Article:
In Darkest Day, In Blackest Night, No Pizza Shall Escape Judge Jim Thomas' Sight.
Our review of Green Lantern: Emerald Knights (Blu-ray), published June 6th, 2011, is also available.
Six Legendary Green Lanterns.
OK, that last one is pushing it a bit.
Krona, an ancient evil banished to an anti-matter universe millennia ago, is about to emerge from Oa's star. As the entire Green Lantern Corps assembles for a final, desperate defense, Green Lanter Hal Jordan (Nathan Fillion, Castle) attempts to cheer up new recruit Arisia (Elizabeth Moss, Mad Men) by telling her of the Corps' storied past in Green Lantern: Emerald Knights:
• The First Lantern: The Guardians have made the first four power rings, and have brought together the galaxy's greatest warriors so that the rings may choose their first wielders. To everyone's astonishment, the last ring chooses, Avra, the Guardian's scribe. When Avra and his fellow ring-wielders face certain defeat at the hands of insurmountable forces, his compatriots are ready to retreat. However, Avra looks within himself and reveals why he was chosen—his ability to overcome his own fear.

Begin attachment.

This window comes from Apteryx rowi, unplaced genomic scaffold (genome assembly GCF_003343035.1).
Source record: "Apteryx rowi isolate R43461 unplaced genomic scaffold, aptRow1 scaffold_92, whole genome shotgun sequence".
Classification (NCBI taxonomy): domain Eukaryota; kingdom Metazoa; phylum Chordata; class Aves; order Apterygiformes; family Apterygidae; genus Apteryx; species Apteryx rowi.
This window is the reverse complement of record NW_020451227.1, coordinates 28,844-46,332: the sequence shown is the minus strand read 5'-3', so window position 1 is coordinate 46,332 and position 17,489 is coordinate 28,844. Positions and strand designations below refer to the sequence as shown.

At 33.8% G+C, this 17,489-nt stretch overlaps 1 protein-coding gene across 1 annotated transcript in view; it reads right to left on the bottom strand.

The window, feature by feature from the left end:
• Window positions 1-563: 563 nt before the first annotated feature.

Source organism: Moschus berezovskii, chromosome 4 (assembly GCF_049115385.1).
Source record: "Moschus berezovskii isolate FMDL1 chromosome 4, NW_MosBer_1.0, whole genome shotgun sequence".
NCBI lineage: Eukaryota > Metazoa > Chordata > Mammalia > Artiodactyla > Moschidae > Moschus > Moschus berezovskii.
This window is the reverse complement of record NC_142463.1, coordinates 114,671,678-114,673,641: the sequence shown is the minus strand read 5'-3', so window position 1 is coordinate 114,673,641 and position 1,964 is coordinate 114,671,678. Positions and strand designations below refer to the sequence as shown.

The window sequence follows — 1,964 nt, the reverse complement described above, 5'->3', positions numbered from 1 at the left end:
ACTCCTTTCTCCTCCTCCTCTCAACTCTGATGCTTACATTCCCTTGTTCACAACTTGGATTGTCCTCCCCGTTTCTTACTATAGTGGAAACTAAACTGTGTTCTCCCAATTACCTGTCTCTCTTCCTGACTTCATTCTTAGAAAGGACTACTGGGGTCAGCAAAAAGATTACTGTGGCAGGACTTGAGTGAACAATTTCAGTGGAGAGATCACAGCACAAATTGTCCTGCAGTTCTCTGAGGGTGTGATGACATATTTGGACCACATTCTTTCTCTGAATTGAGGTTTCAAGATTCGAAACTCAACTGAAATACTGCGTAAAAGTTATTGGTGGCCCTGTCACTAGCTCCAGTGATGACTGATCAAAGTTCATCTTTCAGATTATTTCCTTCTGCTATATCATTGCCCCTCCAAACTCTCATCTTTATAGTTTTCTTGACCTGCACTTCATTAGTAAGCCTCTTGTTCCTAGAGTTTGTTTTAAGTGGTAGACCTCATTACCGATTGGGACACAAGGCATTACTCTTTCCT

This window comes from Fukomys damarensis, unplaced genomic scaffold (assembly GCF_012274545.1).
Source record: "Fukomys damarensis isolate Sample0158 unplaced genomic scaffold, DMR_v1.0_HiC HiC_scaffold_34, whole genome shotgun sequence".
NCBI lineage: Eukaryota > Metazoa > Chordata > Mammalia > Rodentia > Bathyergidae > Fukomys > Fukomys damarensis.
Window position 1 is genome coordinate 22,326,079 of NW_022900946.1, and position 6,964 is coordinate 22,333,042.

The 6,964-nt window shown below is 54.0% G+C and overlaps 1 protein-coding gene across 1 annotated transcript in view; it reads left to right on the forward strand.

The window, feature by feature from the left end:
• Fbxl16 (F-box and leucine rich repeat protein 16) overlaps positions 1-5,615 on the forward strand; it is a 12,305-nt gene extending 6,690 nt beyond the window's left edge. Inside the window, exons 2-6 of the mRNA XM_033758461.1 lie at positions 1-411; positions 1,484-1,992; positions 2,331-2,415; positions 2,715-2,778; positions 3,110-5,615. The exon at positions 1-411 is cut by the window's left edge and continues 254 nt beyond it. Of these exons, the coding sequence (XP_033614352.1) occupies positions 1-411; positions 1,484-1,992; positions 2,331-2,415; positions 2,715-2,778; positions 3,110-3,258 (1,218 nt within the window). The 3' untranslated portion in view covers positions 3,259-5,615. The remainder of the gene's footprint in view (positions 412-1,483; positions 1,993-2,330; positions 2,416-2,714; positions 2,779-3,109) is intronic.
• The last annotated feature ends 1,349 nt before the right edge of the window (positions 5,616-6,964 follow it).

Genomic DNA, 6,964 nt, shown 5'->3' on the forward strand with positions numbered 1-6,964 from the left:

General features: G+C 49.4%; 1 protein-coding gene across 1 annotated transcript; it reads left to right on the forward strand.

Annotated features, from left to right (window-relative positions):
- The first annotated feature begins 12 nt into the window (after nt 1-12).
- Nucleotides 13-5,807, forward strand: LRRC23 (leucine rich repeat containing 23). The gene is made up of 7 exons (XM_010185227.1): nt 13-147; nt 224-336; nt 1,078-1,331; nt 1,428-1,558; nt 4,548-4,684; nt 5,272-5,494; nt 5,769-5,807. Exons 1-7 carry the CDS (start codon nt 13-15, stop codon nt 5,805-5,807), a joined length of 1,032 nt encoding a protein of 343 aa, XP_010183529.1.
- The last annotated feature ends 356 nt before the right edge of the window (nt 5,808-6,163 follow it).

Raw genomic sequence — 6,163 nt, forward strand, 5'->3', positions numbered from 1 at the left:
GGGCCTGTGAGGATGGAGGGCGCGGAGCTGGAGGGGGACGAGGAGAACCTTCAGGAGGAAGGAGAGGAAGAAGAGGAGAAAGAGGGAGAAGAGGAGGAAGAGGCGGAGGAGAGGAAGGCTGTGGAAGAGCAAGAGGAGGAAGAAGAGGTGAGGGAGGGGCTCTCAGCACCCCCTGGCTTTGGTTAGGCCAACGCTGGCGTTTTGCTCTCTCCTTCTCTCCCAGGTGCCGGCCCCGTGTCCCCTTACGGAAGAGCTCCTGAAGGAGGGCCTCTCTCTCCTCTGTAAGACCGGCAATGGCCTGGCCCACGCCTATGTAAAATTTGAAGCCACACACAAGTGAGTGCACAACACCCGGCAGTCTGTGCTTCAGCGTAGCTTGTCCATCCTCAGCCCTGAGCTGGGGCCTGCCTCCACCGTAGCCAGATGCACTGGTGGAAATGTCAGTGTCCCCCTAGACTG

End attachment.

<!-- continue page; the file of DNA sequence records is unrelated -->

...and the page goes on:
This short does a great job of capturing the mythic feel of a legendary tale, not just the initial creation of the rings, but how Avra's determination allowed him to surpass even the Guardian's expectations.
• Kilowog: We see the Corps' top drill sergeant when he was but a raw recruit, facing an equally fierce, yet protective drill sergeant, Deegan. A crisis on a nearby planet forces Deegan to take his raw recruits into battle, and oh for the love of Gunnery Sergeant Hartman, you can see how this one is going to play out from the other side of the galaxy. Seriously, there are large chunks of Deegan's dialog that could have been lifted nearly verbatim from Full Metal Jacket.
Giving Kilowog (Henry Rollins, Heat), some time in the spotlight is a nice idea, but this entry is just too predictable for its own good.
• Laira: Laira was a princess on her home world; now, Laira returns to her home world to investigate charges that her planet is attacking other realms without any provocation.